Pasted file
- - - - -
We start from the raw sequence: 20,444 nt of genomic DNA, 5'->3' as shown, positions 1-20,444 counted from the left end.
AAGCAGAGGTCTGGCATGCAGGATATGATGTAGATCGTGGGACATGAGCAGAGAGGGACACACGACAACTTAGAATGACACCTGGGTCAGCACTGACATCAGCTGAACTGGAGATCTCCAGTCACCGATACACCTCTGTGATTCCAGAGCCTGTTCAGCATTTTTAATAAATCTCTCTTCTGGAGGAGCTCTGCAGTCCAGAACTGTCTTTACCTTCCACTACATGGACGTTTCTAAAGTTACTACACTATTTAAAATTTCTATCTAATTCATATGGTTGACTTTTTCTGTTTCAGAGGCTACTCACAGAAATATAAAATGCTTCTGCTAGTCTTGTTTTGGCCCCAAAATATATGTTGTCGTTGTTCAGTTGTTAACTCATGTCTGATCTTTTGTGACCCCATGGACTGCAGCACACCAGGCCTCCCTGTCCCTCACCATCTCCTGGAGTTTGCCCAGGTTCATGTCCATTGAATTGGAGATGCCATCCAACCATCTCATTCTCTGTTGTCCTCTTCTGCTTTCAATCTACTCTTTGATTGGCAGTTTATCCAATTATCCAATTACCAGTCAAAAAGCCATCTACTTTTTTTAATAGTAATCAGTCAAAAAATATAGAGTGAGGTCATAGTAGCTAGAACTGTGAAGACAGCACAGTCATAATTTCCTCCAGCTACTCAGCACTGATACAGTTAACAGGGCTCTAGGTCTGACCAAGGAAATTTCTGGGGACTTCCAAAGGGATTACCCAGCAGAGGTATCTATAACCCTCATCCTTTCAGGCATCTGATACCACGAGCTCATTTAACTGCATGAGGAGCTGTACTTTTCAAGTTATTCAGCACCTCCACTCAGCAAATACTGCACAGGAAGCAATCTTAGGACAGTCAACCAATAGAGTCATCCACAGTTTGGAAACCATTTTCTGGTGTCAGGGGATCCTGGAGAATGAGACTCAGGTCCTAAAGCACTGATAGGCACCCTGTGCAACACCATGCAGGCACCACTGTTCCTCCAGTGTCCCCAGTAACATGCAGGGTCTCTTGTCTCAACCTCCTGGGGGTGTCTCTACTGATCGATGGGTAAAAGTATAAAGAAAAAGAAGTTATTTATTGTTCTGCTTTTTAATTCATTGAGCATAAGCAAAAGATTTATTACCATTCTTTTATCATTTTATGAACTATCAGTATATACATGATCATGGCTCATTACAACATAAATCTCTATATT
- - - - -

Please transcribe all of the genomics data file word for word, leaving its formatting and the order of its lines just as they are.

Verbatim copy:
We start from the raw sequence: 20,444 nt of genomic DNA, 5'->3' as shown, positions 1-20,444 counted from the left end.
AAGCAGAGGTCTGGCATGCAGGATATGATGTAGATCGTGGGACATGAGCAGAGAGGGACACACGACAACTTAGAATGACACCTGGGTCAGCACTGACATCAGCTGAACTGGAGATCTCCAGTCACCGATACACCTCTGTGATTCCAGAGCCTGTTCAGCATTTTTAATAAATCTCTCTTCTGGAGGAGCTCTGCAGTCCAGAACTGTCTTTACCTTCCACTACATGGACGTTTCTAAAGTTACTACACTATTTAAAATTTCTATCTAATTCATATGGTTGACTTTTTCTGTTTCAGAGGCTACTCACAGAAATATAAAATGCTTCTGCTAGTCTTGTTTTGGCCCCAAAATATATGTTGTCGTTGTTCAGTTGTTAACTCATGTCTGATCTTTTGTGACCCCATGGACTGCAGCACACCAGGCCTCCCTGTCCCTCACCATCTCCTGGAGTTTGCCCAGGTTCATGTCCATTGAATTGGAGATGCCATCCAACCATCTCATTCTCTGTTGTCCTCTTCTGCTTTCAATCTACTCTTTGATTGGCAGTTTATCCAATTATCCAATTACCAGTCAAAAAGCCATCTACTTTTTTTAATAGTAATCAGTCAAAAAATATAGAGTGAGGTCATAGTAGCTAGAACTGTGAAGACAGCACAGTCATAATTTCCTCCAGCTACTCAGCACTGATACAGTTAACAGGGCTCTAGGTCTGACCAAGGAAATTTCTGGGGACTTCCAAAGGGATTACCCAGCAGAGGTATCTATAACCCTCATCCTTTCAGGCATCTGATACCACGAGCTCATTTAACTGCATGAGGAGCTGTACTTTTCAAGTTATTCAGCACCTCCACTCAGCAAATACTGCACAGGAAGCAATCTTAGGACAGTCAACCAATAGAGTCATCCACAGTTTGGAAACCATTTTCTGGTGTCAGGGGATCCTGGAGAATGAGACTCAGGTCCTAAAGCACTGATAGGCACCCTGTGCAACACCATGCAGGCACCACTGTTCCTCCAGTGTCCCCAGTAACATGCAGGGTCTCTTGTCTCAACCTCCTGGGGGTGTCTCTACTGATCGATGGGTAAAAGTATAAAGAAAAAGAAGTTATTTATTGTTCTGCTTTTTAATTCATTGAGCATAAGCAAAAGATTTATTACCATTCTTTTATCATTTTATGAACTATCAGTATATACATGATCATGGCTCATTACAACATAAATCTCTATATT